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Acute anterolateral MI is recognised by ST-segment elevation in leads I, aVL and the precordial leads overlying the anterior and lateral surfaces of the heart (V3 - V6). Generally speaking, the more significant the ST elevation, the more severe the infarction. There is also a loss of general R wave progression across the precordial leads and there may be symmetric T wave inversion as well. Anterolateral myocardial infarctions frequently are caused by occlusion of the proximal left anterior descending coronary artery, or combined occlusions of the LAD together with the right coronary artery or left circumflex artery. Arrhythmias which commonly preclude the diagnosis of anterolateral MI on ECG and therefore possibly identify high-risk patients include right and left bundle branch blocks, hemiblocks and type II second degree atrioventricular conduction blocks.
Leads II, III and aVF reflect electrocardiogram changes associated with acute infarction of the inferior aspect of the heart. ST-elevation, developing Q waves and T wave inversion may all be present depending on the timing of the ECG relative to the onset of myocardial infarction. Most frequently, inferior MI results from occlusion of the right coronary artery. Conduction abnormalities that may alert the physician to patients at risk include second degree AV block and complete heart block together with junctional escape beats. Note that the patient below is also suffering from a concurrent posterior wall infarction as evidenced by ST depression in leads V1 and V2.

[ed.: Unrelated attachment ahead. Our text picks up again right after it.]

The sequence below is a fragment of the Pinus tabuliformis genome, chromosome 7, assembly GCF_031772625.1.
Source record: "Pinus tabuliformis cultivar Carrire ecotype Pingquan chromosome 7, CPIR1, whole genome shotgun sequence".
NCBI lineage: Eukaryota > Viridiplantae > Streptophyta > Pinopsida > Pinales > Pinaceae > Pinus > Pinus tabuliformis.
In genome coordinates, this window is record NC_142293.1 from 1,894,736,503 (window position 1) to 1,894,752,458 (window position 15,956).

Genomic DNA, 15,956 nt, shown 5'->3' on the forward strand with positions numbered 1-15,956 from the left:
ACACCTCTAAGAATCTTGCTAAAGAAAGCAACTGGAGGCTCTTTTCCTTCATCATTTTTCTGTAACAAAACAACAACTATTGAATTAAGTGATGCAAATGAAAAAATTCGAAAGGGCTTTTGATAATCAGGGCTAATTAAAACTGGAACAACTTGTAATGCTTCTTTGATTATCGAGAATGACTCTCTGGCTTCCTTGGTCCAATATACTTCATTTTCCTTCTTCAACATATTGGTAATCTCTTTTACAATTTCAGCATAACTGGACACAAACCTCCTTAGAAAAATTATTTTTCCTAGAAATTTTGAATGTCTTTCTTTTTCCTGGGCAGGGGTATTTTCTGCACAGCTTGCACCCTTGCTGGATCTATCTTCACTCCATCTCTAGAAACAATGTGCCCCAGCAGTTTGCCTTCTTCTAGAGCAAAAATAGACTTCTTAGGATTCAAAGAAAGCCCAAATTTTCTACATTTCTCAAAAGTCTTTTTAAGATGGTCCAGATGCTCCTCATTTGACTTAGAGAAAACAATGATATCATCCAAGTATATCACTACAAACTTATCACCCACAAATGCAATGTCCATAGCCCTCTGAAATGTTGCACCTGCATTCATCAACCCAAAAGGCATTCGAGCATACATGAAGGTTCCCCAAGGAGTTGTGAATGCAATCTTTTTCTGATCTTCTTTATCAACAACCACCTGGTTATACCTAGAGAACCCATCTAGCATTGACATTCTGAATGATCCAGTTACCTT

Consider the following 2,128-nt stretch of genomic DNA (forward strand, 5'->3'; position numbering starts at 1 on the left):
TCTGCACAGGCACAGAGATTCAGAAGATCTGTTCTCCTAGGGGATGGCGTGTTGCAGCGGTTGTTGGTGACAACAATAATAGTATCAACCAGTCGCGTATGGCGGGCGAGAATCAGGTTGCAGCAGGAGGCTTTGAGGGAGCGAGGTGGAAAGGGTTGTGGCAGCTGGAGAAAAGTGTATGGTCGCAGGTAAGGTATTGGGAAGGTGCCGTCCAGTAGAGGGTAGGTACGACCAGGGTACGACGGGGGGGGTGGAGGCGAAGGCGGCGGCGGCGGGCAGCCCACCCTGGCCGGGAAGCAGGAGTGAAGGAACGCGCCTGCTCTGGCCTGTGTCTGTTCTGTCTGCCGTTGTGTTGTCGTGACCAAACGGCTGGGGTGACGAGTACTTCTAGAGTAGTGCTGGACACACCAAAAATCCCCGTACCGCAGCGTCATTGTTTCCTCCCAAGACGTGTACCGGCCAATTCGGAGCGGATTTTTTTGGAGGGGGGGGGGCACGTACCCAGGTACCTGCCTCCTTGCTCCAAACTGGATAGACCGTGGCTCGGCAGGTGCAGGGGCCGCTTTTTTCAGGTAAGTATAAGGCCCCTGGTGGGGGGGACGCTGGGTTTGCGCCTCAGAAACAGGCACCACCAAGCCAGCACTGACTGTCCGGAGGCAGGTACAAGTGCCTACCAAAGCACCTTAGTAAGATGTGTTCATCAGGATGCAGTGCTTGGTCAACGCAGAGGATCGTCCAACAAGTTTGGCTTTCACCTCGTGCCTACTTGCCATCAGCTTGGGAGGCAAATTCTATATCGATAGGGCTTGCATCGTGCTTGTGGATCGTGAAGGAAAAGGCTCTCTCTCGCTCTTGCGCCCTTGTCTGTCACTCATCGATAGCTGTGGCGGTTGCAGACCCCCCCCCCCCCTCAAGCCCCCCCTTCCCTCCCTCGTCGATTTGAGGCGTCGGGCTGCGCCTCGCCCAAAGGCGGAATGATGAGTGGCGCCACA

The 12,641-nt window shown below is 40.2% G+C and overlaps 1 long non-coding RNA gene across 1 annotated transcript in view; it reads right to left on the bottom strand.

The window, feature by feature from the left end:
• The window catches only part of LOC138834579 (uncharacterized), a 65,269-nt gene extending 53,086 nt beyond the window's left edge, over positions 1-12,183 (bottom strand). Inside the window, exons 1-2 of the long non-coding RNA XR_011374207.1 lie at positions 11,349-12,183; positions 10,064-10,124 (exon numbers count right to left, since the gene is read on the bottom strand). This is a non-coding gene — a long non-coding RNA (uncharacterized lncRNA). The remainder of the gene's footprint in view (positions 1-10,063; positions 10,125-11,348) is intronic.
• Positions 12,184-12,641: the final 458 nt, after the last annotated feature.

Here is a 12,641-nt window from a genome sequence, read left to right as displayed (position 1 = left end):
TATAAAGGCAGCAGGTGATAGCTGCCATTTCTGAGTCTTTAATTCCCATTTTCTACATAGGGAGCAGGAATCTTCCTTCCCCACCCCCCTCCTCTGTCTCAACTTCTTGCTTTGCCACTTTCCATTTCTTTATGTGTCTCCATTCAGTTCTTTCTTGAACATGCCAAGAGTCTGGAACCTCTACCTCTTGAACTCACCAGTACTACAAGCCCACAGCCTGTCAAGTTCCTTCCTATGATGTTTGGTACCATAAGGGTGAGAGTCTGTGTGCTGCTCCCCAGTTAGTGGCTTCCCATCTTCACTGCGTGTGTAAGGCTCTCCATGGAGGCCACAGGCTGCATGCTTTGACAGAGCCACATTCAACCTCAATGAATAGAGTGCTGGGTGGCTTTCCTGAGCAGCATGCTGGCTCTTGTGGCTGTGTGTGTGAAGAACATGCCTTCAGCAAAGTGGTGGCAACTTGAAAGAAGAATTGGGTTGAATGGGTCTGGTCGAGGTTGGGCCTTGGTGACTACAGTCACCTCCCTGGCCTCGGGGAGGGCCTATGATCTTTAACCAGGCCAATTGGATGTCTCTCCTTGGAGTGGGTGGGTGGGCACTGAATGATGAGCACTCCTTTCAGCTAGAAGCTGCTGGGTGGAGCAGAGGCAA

When examining the ECG from a patient with a suspected posterior MI, it is important to remember that because the endocardial surface of the posterior wall faces the precordial leads, changes resulting from the infarction will be reversed on the ECG. Therefore, ST segments in leads overlying the posterior region of the heart (V1 and V2) are initially horizontally depressed. As the infarction evolves, lead V1 demonstrates an R wave (which in fact represents a Q wave in reverse). Note that the patient below is also suffering from an inferior wall myocardial infarction as evidenced by ST elevation in leads II, III and aVF. />
Acute septal MI is associated with ST elevation, Q wave formation and T wave inversion in the leads overlying the septal region of the heart (V2 and V3).
ST elevation in the setting of chest pain must be treated as a medical emergency and possible STEMI
Anterior STEMI with tombestoning
Anterior STEMI with tombestoning
ST elevation, no R waves V1-V6, Pathological Q waves in III and aVF
ST elevation I, aVL, V2-V6, ST depression a VR, III, aVF. Loss of R waves, path Q waves I,aVL, V2-V4
Pathological Q waves in II, III, aVF with inverted T waves. Flattened T waves in V5=V6
Pathological Q waves in I,aVl, V2-6, Loss of R waves V2-5, T waves inverted V5-6 and flattened or inverted in II,III, avF, ST elevation V2-4
ST elevation I, II, aVF, aVL, V3-V6, Pathological Q wave in aVL